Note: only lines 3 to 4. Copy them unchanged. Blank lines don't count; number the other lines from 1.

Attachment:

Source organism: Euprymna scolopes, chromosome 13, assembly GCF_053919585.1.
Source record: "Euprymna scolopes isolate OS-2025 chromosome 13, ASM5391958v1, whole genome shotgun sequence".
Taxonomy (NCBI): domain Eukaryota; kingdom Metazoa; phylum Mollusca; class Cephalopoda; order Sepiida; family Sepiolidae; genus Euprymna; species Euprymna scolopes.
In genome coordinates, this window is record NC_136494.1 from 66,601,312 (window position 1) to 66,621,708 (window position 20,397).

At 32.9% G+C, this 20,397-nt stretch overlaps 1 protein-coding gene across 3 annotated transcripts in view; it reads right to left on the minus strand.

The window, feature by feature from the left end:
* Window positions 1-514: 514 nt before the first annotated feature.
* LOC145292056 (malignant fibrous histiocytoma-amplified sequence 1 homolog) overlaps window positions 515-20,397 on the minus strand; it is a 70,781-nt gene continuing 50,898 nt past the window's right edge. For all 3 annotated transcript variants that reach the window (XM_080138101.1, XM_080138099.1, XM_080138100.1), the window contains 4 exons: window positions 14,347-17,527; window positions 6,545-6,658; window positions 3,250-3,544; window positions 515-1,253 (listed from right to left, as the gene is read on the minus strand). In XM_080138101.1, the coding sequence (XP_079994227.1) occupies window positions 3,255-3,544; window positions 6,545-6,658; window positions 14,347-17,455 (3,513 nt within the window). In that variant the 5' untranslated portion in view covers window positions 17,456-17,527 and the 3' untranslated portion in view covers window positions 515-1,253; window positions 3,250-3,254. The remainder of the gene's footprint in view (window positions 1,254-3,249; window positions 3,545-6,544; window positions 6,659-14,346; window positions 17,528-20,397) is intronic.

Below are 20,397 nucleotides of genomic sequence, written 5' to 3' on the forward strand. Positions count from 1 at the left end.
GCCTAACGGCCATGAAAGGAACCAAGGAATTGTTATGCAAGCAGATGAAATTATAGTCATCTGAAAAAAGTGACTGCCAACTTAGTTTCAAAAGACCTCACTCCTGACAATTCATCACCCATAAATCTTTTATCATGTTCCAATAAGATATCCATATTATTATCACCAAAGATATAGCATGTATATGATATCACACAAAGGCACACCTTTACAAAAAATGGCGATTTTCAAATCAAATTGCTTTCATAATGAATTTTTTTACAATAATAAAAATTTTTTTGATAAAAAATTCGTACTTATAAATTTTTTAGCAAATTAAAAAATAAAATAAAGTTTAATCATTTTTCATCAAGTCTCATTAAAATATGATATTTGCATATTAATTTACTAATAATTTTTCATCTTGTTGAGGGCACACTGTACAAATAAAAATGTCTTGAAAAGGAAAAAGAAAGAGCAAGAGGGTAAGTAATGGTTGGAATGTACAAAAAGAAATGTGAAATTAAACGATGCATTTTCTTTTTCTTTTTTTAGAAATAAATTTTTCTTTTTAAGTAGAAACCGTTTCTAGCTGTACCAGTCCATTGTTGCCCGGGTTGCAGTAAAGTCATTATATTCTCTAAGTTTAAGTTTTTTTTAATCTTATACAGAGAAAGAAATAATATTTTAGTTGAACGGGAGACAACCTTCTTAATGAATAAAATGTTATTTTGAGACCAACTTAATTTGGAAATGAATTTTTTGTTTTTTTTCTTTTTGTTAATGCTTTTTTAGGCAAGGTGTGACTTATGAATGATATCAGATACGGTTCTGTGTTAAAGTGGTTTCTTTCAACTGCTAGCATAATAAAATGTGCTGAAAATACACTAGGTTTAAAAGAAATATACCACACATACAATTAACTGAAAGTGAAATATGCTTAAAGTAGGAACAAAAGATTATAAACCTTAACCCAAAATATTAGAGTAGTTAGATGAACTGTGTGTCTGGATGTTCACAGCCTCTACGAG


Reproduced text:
Taxonomy (NCBI): domain Eukaryota; kingdom Metazoa; phylum Mollusca; class Cephalopoda; order Sepiida; family Sepiolidae; genus Euprymna; species Euprymna scolopes.
In genome coordinates, this window is record NC_136494.1 from 66,601,312 (window position 1) to 66,621,708 (window position 20,397).